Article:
At first, every correct positive response – target present – is heavily reinforced. A fixed schedule of reward, the most effective schedule to promote the learning of a new behavior.
Once the dolphin has learned its task, trainers turn the dolphin’s efforts into a crap shoot by switching from a fixed schedule of reward to a variable one.
Sometimes, correctly reporting the absence of a target earns just as much reward as correctly reporting a target’s presence. Sometimes not. Sometimes a flood of fish snacks is involved when payoff time comes around, at other times only a trickle.
Like Forrest’s mama always says, “You never know what you’re gonna get.”
And so from deception comes reliability – at least in dolphins. Most of us humans, though, bear out the veracity of Mark Twain’s statement that people are never more truthful than when acknowledging ourselves as liars
There’s a scene in the movie Something’s Gotta Give that simply and succinctly captures one reality about the truth. After catching the man she loves on a date with another woman, Diane Keaton is chased out of the restaurant by a guilty and distraught Jack Nicholson. When he finally stops her, he pleads,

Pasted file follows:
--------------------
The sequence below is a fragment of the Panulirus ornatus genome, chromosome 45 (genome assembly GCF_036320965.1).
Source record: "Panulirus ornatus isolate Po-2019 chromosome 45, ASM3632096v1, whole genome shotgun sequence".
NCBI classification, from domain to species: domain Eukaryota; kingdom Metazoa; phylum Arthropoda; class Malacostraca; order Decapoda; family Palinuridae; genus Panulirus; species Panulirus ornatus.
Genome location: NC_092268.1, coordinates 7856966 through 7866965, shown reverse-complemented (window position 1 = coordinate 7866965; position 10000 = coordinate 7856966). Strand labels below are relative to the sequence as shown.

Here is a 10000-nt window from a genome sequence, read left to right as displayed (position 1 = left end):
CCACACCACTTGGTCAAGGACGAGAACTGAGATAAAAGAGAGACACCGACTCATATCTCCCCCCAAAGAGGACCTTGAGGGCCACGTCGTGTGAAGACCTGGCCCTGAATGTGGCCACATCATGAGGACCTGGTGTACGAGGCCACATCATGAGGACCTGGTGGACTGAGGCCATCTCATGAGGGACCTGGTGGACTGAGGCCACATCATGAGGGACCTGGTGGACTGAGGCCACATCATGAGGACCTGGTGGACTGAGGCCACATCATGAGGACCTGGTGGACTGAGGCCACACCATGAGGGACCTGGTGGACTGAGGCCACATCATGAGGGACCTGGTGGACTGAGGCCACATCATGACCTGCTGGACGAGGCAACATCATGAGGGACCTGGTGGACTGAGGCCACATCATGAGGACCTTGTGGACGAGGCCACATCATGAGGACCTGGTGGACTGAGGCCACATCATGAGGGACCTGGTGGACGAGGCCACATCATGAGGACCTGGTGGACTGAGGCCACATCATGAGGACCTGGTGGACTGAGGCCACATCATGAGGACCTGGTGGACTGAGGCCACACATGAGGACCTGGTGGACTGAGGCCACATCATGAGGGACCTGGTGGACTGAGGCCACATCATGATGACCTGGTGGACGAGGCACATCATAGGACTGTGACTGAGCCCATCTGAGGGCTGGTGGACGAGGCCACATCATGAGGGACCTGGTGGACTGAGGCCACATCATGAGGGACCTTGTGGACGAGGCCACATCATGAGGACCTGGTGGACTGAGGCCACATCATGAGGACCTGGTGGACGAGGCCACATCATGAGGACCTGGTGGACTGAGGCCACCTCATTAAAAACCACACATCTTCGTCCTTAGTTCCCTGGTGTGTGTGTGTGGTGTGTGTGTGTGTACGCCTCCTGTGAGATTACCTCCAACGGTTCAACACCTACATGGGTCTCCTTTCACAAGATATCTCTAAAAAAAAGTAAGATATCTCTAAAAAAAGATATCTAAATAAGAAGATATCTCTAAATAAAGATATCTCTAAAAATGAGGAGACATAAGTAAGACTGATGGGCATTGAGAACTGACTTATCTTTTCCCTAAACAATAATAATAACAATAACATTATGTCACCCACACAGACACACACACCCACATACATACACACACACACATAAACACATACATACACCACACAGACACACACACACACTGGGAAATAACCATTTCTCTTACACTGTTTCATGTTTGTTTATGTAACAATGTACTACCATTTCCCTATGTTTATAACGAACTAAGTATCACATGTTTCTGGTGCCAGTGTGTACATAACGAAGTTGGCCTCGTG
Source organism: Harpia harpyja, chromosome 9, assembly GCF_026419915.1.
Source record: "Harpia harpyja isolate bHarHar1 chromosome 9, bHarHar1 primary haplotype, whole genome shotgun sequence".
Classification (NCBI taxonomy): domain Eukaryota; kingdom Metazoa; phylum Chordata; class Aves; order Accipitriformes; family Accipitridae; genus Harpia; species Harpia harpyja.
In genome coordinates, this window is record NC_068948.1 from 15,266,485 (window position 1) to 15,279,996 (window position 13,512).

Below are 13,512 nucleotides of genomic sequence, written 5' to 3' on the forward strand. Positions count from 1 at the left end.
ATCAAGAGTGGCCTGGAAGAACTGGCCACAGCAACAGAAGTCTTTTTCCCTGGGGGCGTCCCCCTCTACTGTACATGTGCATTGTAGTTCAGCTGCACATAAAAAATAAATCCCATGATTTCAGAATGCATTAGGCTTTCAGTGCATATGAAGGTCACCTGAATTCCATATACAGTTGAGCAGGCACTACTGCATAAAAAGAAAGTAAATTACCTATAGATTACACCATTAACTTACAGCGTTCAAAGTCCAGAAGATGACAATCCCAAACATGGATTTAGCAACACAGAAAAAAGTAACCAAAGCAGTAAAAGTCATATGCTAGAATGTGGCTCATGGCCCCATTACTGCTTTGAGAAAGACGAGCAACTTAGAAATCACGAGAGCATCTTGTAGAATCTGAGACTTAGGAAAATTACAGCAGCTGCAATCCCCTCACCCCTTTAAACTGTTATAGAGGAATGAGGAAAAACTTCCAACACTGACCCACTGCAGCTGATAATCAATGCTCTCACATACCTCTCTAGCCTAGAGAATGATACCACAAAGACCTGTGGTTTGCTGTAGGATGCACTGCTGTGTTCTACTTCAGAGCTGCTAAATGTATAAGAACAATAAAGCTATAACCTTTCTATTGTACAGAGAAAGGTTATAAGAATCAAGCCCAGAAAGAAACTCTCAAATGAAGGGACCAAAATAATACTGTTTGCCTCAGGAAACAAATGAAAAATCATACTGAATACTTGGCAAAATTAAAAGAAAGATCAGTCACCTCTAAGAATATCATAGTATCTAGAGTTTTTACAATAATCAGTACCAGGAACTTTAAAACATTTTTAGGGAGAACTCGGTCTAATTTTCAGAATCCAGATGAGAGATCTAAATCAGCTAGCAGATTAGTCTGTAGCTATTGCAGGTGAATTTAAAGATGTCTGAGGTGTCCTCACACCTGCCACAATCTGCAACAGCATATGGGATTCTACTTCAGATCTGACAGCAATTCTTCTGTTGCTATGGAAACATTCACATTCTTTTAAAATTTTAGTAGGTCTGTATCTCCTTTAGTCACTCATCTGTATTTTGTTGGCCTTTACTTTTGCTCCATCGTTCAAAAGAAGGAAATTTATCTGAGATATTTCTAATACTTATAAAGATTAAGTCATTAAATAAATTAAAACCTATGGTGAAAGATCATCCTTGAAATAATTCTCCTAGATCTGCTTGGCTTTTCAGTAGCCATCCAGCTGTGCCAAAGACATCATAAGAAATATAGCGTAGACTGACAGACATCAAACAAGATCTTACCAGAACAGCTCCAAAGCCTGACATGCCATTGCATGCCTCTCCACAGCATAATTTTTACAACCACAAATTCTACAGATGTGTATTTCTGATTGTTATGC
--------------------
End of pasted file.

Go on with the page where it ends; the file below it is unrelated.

“I have never lied to you, I have always told you some version of the truth.” She replies, “The truth doesn’t have versions, okay?” And that’s the truth. The truth may have many sides to it. It may be complicated or hard to understand, but it exists… in one version. Yet, most of us have trouble with the truth.
We may not be outright liars, but we certainly shade the truth to make it fit more comfortably into our lives—to keep it from disrupting anything from our careers to our relationships to our afternoons.
In her research, Bella DePaulo, Ph.D., found that people lie in one in five of their daily interactions. Pamela Meyer, author of Liespotting, claims in her TED Talk that we’re lied to between 10 and 200 times a day. It’s important to consider:
How honest is the world we’ve created around ourselves? How often do we ourselves tell lies? And, on the flip side, do we intimidate others in ways that might encourage them to shade the truth?